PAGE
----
Ecological Energetics I full slide set

Ecological Energetics I full slide set - Henry John-Alder...

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Unformatted text preview: Henry John-Alder Henry Department of Ecology, Evolution, and Natural Resources 14 College Farm Road, Room 152 [email protected] Phone: 732-932-1064 Henry John-Alder Henry Ecological Energetics Energy Budgets Metabolic Rate Calorimetry: Measurement of Metabolic Rate Background Background Biological systems are constrained by the laws of thermodynamics. Biological systems are highly ordered, thus thermodynamically improbable. Continuous input of energy is required to maintain the structural and functional integrity of biological systems. Second Law of Thermodynamics - Increased Entropy Second The Second Law of Thermodynamics is commonly known as the Law of Increased Entropy. While quantity remains the same (First Law), the quality Usable Usable energy is inevitably used for productivity, growth and repair. In the process, usable energy is converted into unusable energy. Thus, usable energy is irretrievably lost in the form of unusable energy. of matter/energy deteriorates gradually over time. How so? "Entropy" is defined as a measure of unusable energy within a closed or isolated system (the universe for example). As usable energy decreases and unusable energy increases, "entropy" increases. unusable Entropy is also a gauge of randomness or chaos within a closed system. As usable energy is irretrievably lost, disorganization, randomness and chaos increase. Second Law of Thermodynamics Second Heat cannot be transfered from a colder to a hotter body. As a result natural processes that involve energy transfer must have one direction, and all natural processes are irreversible. This law also predicts of this fact of thermodynamics, that the entropy of an isolated system always increases with time. Entropy is the measure of the disorder or randomness of energy and matter in a system. The following five slides present The a pictoral outline of my lectures. Ice + Heat (i.e., thermal energy) = Hot Water Iceberg Geyser Body Size Energy Requirements Chevy Tahoe is about 3X heavier than Smart car. How much more energy is required to propel a Tahoe than a Smart? Allometric estimate: ~ 2.28X (2.28 = 30.75) (EPA estimates: 15/21 versus 33/41 mpg) (33 ÷ 15 = 2.2) Rate of Heat Loss This guy has higher “thermal conductance” than the guys wearing fur coats. In other words, his rate of heat loss is high compared to theirs. Energy Requirement Activity Level Couch potatoes expend energy at a lower rate than runners. Energy Requirement Rate of Energy Input What is the relationship between speed and the energy required to transport a unit mass over a unit distance? Speed of Transport Earth Radiation Balance – Global Energy Budget Earth 342 W/m2 170 W/m2 2.7 x 1024 J/y Page 34 in V. Smil, 2008. Energy in Nature and Society, MIT Press Energy 342 W/m2 170 W/m2 170 2.7 x 1024 J/y See http://eosweb.larc.nasa.gov/EDDOCS/radiation_facts.html Solar energy gives rise to Solar Atmospheric currents (see http://rst.gsfc.nasa.gov/Sect14/Sect14_1c.html) Atmospheric http://rst.gsfc.nasa.gov/Sect14/Sect14_1c.html The hydrologic cycle (http://ga.water.usgs.gov/edu/watercycle.html) Solar energy gives rise to atmospheric currents (see Solar http://rst.gsfc.nasa.gov/Sect14/Sect14_1c.html) http://rst.gsfc.nasa.gov/Sect14/Sect14_1c.html Atmospheric currents give rise to broad climatic patterns and thus are key determinants of the distribution of life on earth. It is fair to say that the distribution of life on earth is ultimately dependent on solar energy. Solar energy gives rise to the hydrologic cycle Solar (http://ga.water.usgs.gov/edu/watercycle.html) “Greenhouse effect” warms the earth’s mean surface temperature by 33 K to about 15 °C. It has allowed the evolution and diversification of life. With the exception of chemoautotrophs, which oxidize H2S, the whole pyramid of life is supported by photosynthetic conversion of solar energy into phytomass. Net photosynthetic efficiency of the whole biosphere averages <0.2%. Only 1/500th of the energy in photons that reaches ice-free surface gets converted into phytomass. Photosynthesis in plants supports all of heterotrophic life and nearly all of the energy needs of human civilization. Almost all of life on earth is fueled by energy Almost from the sun. But life forms do not capture energy for eternity. Life simply “borrows” a small fraction of solar energy on its path to be radiated back into space. Energy “flows through” biological systems, not to be recycled. Trophic relationships provide insight into the diversity of feeding mechanisms. Aquatic Habitats Carbohydrates are not locked in structural polysaccharides. Suspension feeding is common in aquatic animals. Terrestrial Habitats Lots of energy in structural carbohydrate (i.e., cellulose) is inaccessible to animals. The use of microorganisms for digestion of plants was the most important nutritional adaptation to terrestrial life. Lots of energy in structural carbohydrate (i.e., cellulose) is inaccessible to animals. Symbiotic Relationships with Microorganisms Require Fermentation Chambers: Omnivorous Dog vs. Herbivorous, Ruminant Goat A Conceptual Energy Budget Energy Budget of an Organism (Termite) Energy Page 4 in Karasov and Martínez del Rio, 2007. Page Karasov and Mart del Physiological Ecology, Princeton University Press Physiological Energy Budget of a Termite Energy A budget is a detailed accounting of input and output. Budgets allow the identification of factors that limit the flux of energy and materials through organisms. Budgets allow us to construct models that link mass and energy flow in individuals to populations, communities, ecosystems, and the entire biosphere. 4000 termites per square meter consume 77g of wood per meter per year (15% of woody litter) and produce 48 mmol of methane per meter per year. Termites may account for 15% of total worldwide methane. Idealized Idealized Energy Budget: C=P+R+U+F Production: Growth, Storage, Reproduction Consumed Food Respiration Urine Feces Assimilated Energy: Digested & Absorbed A More Explicit Idealized Energy Budget F C R U P A More Explicit Idealized Energy Budget F C R U P Specific Dynamic Action, SDA A Conceptual Energy Budget Toward a Metabolic Theory of Ecology Brown et al., 2004. Ecology. 85:1771-1789. Metabolism: biological processing of energy and materials C F Metabolism determines the demands that organisms place on their environment for all resources. R U Metabolic rate – the overall rate of the processes of P metabolism – sets the rate of uptake of resources. Specific Dynamic Action, SDA Thus, metabolic rate controls ecological processes at all levels of organization – from individuals to the biosphere – including population growth rate, carrying capacity, and ecosystem processes such as trophic dynamics. Metabolic Rate Defined as the rate at which an animal consumes energy. 1. MR determines food requirements 2. MR provides a quantitative measure of the total activity of all physiological processes 3. MR measures how much useful energy an animal removes from its ecosystem Metabolic Rate Basal Metabolic Rate Minimal rate of energy metabolism of an endotherm Fasting adult At rest Thermal neutral zone Standard Metabolic Rate Minimal rate of energy metabolism of an ectotherm at a given body temperature Metabolic Rate Basal Metabolic Rate Minimal rate of energy metabolism of an endotherm Endotherms are organisms that use internal heat produced by metabolism for temperature regulation. Standard Metabolic Rate Minimal rate of energy metabolism of an ectotherm Minimal ectotherm Ectotherms are organisms that utilize external sources of heat for temperature regulation. Measurement of Metabolic Rate Substrate + O2 ↔ CO2 + H2O + Heat For example: C6H12O6 + 6O2 ↔ 6CO2 + 6H2O + 2874 kJ mole-1 Note stoichiometric relationships between O2 consumption, CO2 production, and heat production. Measurement of the “Fire of Life” Substrate + O2 ↔ CO2 + H2O + Heat C6H12O6 + 6O2 ↔ 6CO2 + 6H2O + 2874 kJ mole-1 Note stoichiometric relationships between O2 consumption, CO2 production, and heat production. Measurement of Metabolic Rate Direct Calorimetry Substrate + O2 ↔ CO2 + H2O + Heat C6H12O6 + 6O2 ↔ 6CO2 + 6H2O + 2874 kJ mole-1 Note stoichiometric relationships between O2 consumption, CO2 production, and heat production. Indirect Calorimetry Field Metabolic Rate Isotope exchange can be used to measure metabolic rate in unrestrained, free-living animals. Recall stoichiometry: Substrate + O2 ↔ CO2 + H2O + Heat Doubly-labeled water: D218O or 3H218O is used to “label” total body water. 18O is lost as CO2 and H2O D (or 3H) is lost only as H2O The difference between the rate of loss of oxygen and the rate of loss of the hydrogen label is a measure of the rate of CO2 production, which is a measure of metabolic rate. ...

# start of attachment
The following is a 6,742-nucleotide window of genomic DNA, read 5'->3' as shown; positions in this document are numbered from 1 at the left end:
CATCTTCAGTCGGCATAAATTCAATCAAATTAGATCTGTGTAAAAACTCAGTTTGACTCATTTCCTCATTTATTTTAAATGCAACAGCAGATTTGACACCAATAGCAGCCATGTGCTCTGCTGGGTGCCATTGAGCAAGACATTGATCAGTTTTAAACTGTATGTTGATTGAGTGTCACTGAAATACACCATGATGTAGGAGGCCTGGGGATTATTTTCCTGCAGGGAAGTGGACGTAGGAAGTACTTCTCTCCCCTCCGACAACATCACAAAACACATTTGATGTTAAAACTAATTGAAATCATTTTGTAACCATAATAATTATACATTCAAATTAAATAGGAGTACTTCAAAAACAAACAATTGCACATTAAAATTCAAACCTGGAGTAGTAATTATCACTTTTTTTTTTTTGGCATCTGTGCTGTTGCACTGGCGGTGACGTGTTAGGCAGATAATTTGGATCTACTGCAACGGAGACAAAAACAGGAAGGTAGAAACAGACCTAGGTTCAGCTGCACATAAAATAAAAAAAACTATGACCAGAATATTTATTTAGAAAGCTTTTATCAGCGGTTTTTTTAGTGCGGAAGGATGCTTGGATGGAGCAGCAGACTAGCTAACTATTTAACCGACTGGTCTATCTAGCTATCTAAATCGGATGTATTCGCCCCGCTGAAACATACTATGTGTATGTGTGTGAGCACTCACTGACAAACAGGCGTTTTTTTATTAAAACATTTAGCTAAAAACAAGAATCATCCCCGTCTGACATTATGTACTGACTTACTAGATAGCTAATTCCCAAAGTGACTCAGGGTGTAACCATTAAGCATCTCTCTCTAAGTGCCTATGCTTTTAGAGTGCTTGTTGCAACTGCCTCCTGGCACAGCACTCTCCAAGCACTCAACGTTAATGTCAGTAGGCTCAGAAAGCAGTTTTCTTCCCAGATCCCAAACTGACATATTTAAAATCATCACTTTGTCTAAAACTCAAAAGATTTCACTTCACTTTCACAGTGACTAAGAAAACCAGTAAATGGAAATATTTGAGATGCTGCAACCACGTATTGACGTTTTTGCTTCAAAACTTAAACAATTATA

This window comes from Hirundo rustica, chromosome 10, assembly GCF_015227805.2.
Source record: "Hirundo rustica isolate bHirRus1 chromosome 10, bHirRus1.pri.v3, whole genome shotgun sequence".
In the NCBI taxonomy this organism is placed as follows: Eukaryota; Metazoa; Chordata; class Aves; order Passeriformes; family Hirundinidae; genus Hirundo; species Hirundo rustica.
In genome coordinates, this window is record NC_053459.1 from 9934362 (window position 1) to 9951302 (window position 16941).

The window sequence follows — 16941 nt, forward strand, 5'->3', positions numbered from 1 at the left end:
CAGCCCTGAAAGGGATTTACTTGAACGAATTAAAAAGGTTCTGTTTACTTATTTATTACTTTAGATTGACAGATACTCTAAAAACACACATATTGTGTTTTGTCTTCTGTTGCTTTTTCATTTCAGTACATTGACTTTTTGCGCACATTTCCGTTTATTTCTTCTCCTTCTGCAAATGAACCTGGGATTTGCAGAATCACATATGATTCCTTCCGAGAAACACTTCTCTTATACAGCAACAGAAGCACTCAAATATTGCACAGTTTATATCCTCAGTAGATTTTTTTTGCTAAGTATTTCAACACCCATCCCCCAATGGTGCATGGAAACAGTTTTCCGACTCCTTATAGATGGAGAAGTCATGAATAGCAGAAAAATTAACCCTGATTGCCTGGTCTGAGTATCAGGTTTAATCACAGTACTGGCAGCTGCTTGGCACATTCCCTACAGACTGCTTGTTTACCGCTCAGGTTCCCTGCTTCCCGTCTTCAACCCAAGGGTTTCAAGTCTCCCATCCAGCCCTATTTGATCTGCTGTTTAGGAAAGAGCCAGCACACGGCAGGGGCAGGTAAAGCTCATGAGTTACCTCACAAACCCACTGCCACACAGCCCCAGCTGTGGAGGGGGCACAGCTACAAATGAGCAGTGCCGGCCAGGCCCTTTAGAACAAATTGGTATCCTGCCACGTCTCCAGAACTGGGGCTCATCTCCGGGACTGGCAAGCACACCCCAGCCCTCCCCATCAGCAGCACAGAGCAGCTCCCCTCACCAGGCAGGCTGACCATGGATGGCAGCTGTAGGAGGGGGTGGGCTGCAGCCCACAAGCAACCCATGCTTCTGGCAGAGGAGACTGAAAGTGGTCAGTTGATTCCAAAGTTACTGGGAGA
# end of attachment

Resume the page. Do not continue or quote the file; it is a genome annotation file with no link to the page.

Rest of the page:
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This note was uploaded on 08/18/2011 for the course ECOLOGY 351 taught by Professor Staff during the Spring '11 term at Rutgers.